The way I (and most hypnotists) describe the unconscious mind is a hidden reservoir of power and genius. Those great ideas, those moments where you know just what to say and all of your learnings come from your unconscious.
It’s like that old myth of you only using 10% of your brain. If you could access the other 90%, you’d transform into an incredible genius.
The brain doesn’t work that way, but the mind sure does. Your unconscious is billions of times the size of your consciousness, and it’s always on. If you could use more of that power, you’d be unstoppable.
One question you might ask is, if the unconscious mind knows all the answers, then why do we struggle? Why do we only have occasional flashes of insight, rather than living in perpetual states of superhuman genius?
If the thought of using emails to sell intimidates you, don’t worry. The good news is that if you screw up email marketing, you’re in good company.
You can even get decent results if you make these mistakes, apparently. I wouldn’t know – I was lucky enough to receive some excellent training before I started dabbling.
Even without this training, I like to think I’d avoid some of these. The biggest screw-ups seem obvious to me. Based on what pollutes my inbox (temporarily, before I race towards the unsubscribe link), even some experts need a little schooling on this.
Don’t think of this as a rant. Think of it as a list of things to avoid doing.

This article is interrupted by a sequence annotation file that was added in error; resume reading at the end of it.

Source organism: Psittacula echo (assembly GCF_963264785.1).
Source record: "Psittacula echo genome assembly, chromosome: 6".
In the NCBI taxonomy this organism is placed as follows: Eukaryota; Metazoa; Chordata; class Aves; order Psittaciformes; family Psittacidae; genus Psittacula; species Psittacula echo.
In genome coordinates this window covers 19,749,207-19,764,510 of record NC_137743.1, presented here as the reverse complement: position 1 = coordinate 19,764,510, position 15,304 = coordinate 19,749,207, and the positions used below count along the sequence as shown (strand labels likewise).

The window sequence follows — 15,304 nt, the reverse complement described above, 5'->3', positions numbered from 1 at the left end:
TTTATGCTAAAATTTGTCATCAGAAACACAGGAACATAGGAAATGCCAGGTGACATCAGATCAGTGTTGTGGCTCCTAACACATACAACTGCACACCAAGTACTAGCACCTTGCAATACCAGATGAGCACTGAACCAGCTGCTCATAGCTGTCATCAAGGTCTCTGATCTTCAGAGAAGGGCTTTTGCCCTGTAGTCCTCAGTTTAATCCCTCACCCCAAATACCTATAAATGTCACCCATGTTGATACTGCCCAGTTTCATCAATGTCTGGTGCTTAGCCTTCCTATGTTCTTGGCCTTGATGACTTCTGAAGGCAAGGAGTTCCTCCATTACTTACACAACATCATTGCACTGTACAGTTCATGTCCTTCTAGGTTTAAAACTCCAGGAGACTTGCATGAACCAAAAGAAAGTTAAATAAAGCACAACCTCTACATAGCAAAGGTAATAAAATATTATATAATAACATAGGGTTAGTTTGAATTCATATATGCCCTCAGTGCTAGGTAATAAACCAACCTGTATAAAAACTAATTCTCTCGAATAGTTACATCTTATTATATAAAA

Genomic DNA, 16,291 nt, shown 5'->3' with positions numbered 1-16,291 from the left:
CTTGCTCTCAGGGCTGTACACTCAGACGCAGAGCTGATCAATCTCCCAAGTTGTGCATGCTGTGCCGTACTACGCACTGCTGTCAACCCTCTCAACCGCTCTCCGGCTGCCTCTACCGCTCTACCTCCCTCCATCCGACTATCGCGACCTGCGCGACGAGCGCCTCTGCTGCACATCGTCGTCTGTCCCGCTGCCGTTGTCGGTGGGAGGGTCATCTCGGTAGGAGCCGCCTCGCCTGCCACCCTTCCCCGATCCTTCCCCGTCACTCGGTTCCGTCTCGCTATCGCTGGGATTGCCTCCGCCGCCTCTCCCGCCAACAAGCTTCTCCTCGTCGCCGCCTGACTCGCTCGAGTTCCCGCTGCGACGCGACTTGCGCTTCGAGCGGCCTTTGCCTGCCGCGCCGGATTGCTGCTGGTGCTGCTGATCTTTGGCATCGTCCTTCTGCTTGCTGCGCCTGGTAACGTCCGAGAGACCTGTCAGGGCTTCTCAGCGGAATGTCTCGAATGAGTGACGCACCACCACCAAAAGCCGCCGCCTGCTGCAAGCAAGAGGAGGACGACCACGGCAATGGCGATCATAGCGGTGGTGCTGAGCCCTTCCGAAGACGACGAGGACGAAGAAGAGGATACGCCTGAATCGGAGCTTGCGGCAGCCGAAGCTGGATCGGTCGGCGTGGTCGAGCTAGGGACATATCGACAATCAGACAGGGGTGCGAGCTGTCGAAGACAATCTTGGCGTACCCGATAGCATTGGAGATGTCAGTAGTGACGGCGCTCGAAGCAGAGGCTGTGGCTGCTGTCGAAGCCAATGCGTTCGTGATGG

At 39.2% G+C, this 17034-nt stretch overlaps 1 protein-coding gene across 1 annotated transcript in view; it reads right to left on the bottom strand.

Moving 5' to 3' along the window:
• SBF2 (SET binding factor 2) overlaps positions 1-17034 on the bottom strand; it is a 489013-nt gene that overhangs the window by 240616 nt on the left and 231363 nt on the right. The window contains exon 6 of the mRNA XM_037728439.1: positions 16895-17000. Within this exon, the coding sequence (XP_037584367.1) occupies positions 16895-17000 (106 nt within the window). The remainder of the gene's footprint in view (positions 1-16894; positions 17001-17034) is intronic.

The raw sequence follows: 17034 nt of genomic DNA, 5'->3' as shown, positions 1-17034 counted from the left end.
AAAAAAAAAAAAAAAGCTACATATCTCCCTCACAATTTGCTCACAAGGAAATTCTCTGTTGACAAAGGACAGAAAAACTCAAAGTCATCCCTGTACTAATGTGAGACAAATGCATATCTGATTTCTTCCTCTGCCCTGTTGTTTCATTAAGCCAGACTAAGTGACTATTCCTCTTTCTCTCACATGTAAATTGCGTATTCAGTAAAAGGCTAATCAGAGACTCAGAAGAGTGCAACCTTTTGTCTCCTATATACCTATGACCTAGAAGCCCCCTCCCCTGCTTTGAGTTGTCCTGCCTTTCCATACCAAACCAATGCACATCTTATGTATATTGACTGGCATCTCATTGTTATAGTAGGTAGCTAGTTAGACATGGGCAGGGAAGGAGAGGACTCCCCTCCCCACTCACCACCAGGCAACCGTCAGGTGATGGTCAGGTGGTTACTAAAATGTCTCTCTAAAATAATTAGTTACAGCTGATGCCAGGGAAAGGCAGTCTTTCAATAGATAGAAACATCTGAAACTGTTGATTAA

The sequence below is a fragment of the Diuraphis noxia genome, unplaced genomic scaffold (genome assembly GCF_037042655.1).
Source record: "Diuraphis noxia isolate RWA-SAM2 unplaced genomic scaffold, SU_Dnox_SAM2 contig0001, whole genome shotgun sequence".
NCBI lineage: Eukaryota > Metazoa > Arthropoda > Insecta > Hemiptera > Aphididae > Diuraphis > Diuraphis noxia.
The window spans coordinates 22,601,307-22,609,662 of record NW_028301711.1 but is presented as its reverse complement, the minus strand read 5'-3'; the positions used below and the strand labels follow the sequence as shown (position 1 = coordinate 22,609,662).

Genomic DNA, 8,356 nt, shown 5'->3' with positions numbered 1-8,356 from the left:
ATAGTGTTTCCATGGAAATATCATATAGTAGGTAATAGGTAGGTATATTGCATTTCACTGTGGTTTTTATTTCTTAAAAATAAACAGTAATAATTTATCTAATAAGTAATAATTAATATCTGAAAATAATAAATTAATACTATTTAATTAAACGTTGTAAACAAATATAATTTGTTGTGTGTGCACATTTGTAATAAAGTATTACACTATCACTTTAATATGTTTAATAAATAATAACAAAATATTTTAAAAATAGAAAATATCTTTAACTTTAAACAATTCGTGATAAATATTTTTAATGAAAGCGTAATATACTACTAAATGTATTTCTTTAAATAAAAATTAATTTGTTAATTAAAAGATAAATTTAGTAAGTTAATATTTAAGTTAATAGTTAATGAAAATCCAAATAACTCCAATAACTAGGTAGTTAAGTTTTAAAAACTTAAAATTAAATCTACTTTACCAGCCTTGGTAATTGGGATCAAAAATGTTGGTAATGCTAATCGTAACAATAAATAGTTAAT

Mind and body is one of the classic pairs of opposites. It’s up there with ‘good and evil’ and ‘light and dark’. Like most other dichotomies, it’s not a clean distinction. There is evil within good and there is light among the shadows.
And, yes, your mind and body exist within each other too.
Because the mind relies on the brain.
(I know some spiritualists take offense at that – “but what about my immortal, intangible soul!” If you chemically alter the brain, it changes the mind. Your mind might seem mystical but it’s a physical thing like anything else.)
And it relies on more than just your brain.
Hold on, gimme a sec…
If there’s one thing digital marketers love, it’s funnels. It’s all they talk about. And it’s all some of them try to sell you.
Me? The thought of pointlessly complicated setups makes me queasy. Even writing the headline above made me ill. It’s gotten to the point where I’m allergic to… that phrase.
(I’m not writing it again).
The point of them is to guide a customer towards making a buying decision. They start with simple, low-commitment calls to action, like offering a reward in exchange for their email address. Over time, the offers become higher scale and more ambitious.